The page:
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Stories of Polio, Meningitis, HPV, Hepatitis and Pertussis Top 2016 List

December 28, 2016 Leave a comment

Every Child By Two’s online platforms have reached over 11 million people with evidence based vaccine messaging in 2016.  As we look back at the record number of views and shares there have been on Shot of Prevention blog posts this past year, we’re especially grateful to our blog readers, contributors and subscribers.  

Whether you have shared a post, shared your story, or shared your expertise, know that our growth and success would not have been possible without your support.  Thanks to you, people are referencing our content before making important immunization decisions for themselves and their families.  In these final days of 2016, we hope that you will revisit these top five posts from the past year and share them with others in your social networks.  Together, we can continue to engage more people in these important immunization discussions.

 

1. My Polio Story is an Inconvenient Truth to Those Who Refuse Vaccines


Judy Post Polio with SisterIn 1949, Judith contracted polio along with 42,000 other people in the U.S. Judith survived five months in the hospital and multiple surgeries, but sadly 2,720 people died from polio that year.  As Judith bravely shares her story, she explains that it represents an inconvenient truth to people who are in denial about the risks of polio. She is continually shocked by people who refuse vaccines, who refuse to believe she ever suffered with polio, or who actually believe the polio vaccine is part of a government or “big pharma” conspiracy.  By sharing Judith’s story we hope to encourage continued polio vaccination and support of polio eradication worldwide and applaud people like Judith who are courageous enough to speak out in support of vaccines.  To read Judith’s story, click here.

 

2. How My Vaccinated Daughter Died From Meningitis and What I’m Doing About It  


EmilyStillmanEmily Stillman was pronounced brain-dead just 30 hours from the onset of a severe headache.  What they though was a migraine turned out to be meningococcal disease. In this post Emily’s mother Alicia explains that although Emily received a meningococcal vaccine, the MCV4 vaccine she received only protected her against meningococcal serogroups A, C, W and Y.  It did not protect her against serogroup B, which is what caused Emily’s death.  Since Emily’s death, a MenB vaccine has been approved for use.  However, most parents still don’t know it exists and therefore, most students are still not protected.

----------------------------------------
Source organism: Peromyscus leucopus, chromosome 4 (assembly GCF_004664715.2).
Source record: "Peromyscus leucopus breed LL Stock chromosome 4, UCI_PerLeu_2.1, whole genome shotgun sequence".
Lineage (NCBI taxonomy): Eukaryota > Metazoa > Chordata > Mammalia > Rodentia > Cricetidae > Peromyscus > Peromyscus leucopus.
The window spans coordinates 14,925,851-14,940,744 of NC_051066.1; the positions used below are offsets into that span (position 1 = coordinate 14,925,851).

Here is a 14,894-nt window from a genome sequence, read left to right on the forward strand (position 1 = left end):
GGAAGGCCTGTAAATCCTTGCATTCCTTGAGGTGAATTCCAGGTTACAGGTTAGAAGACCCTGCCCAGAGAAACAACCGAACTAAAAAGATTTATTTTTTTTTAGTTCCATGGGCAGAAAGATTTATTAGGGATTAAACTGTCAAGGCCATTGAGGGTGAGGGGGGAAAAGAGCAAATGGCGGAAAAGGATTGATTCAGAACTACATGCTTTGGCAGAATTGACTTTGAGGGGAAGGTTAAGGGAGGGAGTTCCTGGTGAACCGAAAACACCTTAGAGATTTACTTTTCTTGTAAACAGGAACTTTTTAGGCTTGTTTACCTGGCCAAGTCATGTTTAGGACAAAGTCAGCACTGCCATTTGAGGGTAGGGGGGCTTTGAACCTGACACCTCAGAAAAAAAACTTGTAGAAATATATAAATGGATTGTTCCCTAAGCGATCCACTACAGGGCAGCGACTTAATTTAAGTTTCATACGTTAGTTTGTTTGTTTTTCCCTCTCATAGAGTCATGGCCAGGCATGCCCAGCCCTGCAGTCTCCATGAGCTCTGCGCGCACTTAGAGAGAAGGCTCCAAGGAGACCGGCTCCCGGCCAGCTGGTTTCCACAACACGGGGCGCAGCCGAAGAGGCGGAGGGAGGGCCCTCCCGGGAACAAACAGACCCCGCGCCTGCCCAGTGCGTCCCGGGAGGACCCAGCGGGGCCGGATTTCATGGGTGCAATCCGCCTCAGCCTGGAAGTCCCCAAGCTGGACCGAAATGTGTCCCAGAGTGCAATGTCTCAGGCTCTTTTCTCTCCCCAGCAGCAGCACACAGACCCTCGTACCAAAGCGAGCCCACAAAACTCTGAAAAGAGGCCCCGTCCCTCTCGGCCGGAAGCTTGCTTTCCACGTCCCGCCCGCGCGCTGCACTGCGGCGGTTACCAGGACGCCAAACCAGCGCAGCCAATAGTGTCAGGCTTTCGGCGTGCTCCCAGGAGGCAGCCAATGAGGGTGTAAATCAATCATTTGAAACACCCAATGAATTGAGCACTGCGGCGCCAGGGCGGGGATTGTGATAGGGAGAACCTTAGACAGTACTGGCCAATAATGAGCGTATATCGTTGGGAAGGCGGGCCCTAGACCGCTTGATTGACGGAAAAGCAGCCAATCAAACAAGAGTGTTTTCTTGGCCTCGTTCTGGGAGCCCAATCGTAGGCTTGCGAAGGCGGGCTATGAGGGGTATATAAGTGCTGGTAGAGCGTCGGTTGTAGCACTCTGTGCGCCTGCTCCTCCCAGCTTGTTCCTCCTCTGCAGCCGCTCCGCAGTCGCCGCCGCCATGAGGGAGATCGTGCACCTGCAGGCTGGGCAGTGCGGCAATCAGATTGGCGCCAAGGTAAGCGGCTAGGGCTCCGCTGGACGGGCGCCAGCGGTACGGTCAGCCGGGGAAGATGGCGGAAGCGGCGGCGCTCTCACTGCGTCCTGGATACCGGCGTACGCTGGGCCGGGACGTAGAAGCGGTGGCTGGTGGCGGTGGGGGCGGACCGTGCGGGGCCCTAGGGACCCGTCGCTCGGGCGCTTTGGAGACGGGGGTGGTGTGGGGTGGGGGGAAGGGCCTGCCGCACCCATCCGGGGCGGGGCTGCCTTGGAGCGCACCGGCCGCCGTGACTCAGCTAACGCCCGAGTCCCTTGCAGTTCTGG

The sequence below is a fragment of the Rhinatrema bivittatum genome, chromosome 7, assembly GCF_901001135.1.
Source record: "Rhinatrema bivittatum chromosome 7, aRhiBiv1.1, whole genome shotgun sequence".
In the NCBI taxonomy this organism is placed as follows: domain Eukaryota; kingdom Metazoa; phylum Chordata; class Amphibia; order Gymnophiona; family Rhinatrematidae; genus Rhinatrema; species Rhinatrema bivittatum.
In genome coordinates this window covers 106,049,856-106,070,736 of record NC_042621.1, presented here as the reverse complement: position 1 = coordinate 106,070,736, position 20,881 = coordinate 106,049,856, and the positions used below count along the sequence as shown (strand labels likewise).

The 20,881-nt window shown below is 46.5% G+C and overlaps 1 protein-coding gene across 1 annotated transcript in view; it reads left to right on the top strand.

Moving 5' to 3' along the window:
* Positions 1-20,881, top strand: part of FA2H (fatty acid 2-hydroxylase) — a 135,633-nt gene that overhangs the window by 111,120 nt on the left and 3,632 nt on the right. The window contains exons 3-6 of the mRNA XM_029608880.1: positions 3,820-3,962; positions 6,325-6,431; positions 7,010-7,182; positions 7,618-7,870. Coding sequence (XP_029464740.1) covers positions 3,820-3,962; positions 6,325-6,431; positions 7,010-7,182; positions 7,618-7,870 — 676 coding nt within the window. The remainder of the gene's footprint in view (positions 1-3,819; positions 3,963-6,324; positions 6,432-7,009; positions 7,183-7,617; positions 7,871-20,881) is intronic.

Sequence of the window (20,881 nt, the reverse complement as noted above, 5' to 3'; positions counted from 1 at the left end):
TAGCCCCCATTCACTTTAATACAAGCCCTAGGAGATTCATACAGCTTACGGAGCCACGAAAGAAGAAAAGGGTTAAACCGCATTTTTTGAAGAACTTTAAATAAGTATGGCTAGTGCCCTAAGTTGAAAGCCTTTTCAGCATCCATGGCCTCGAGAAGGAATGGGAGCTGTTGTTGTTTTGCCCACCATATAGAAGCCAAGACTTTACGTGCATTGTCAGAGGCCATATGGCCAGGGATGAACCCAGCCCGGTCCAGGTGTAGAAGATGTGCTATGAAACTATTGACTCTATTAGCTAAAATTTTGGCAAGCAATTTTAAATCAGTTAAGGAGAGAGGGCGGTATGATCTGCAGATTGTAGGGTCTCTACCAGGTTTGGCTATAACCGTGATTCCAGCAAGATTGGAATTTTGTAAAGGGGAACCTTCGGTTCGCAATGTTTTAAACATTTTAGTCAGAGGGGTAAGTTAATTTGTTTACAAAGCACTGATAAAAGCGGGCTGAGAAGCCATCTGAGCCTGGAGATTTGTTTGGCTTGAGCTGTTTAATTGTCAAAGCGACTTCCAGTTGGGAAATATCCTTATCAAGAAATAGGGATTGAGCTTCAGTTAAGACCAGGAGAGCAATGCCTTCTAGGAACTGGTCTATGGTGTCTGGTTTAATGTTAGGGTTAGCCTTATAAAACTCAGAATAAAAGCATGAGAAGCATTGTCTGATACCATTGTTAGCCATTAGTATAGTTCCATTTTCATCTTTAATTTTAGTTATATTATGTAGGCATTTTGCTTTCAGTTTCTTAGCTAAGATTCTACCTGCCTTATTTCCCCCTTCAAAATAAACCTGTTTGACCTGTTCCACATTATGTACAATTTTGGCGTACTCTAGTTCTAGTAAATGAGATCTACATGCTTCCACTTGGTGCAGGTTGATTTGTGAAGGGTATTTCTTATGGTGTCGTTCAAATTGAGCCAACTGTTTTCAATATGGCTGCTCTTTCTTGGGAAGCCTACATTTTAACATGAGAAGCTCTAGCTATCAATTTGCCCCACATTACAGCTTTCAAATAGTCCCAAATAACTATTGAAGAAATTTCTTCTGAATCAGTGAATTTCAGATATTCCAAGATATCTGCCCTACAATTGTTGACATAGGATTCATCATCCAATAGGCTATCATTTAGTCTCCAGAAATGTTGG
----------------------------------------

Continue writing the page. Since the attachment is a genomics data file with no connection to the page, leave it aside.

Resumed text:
As the Director of The Emily Stillman Foundation, Alicia Stillman helps educate people about the importance of “complete and total” protection against all serogroups of meningococcal disease.  This means ensuring that teens and young adults receive both meningococcal vaccines; the MCV4 vaccine that protects against serogroups A,C, W and Y, as well as a MenB vaccine series.  To learn more about fully protecting our youth against meningococcal disease, read Alicia’s guest blog here.

 

3. Questioning Whether to Get Your Child the HPV Vaccine? Read This


hpv-fact-vs-fiction-series-1Although the HPV vaccine is one of the most effective ways we have to prevent numerous types of cancer, it is still being grossly underutilized.  As a result of persistent but inaccurate myths circulating on the internet, some parents are more fearful of the HPV vaccine than the human papillomavirus itself.  This is causing them to refuse or delay HPV vaccination for their children.

In this popular blog post, we highlight ten critical facts that address the most common misconceptions about HPV infection and the vaccine that can help prevent this very common infection. To learn more, be sure to read the post here.

 

4. Understanding Why Your Baby Needs a Hepatitis B Vaccine at Birth  


 

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There are many misconceptions about hepatitis B and how the infection is transmitted.  Because of this, many parents don’t consider their children to be at risk of infection and so they question the need for a hepatitis B vaccine at birth.  In this post, the Prevent Cancer Foundation explains the connection between hepatitis B and liver cancer and discusses ways in which infants and children can unknowingly contract hepatitis B.  Their Think About the Linkeducation campaign suggests that vaccinating infants before they leave the hospital is a critical first step in protecting your newborn from a virus that can lead to cancer later in life.  To learn more about Hepatitis B and the vaccine to prevent it, click here.

 

5. Barbara Loe Fisher is Right.  She’s Also to Blame. 


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Back in the 1980’s, Barbara Loe Fisher claimed that the whole cell pertussis vaccine (DTP)  was dangerous and causing too many adverse events.  Her complaints prompted the development of the more purified (acellular) pertussis vaccines that we use today; DTaP for infants, and Tdap for adolescents and adults. While studies have shown that these newer vaccines are not as effective as the old whole cell pertussis vaccine, they are the best protections we have against the dangers of pertussis.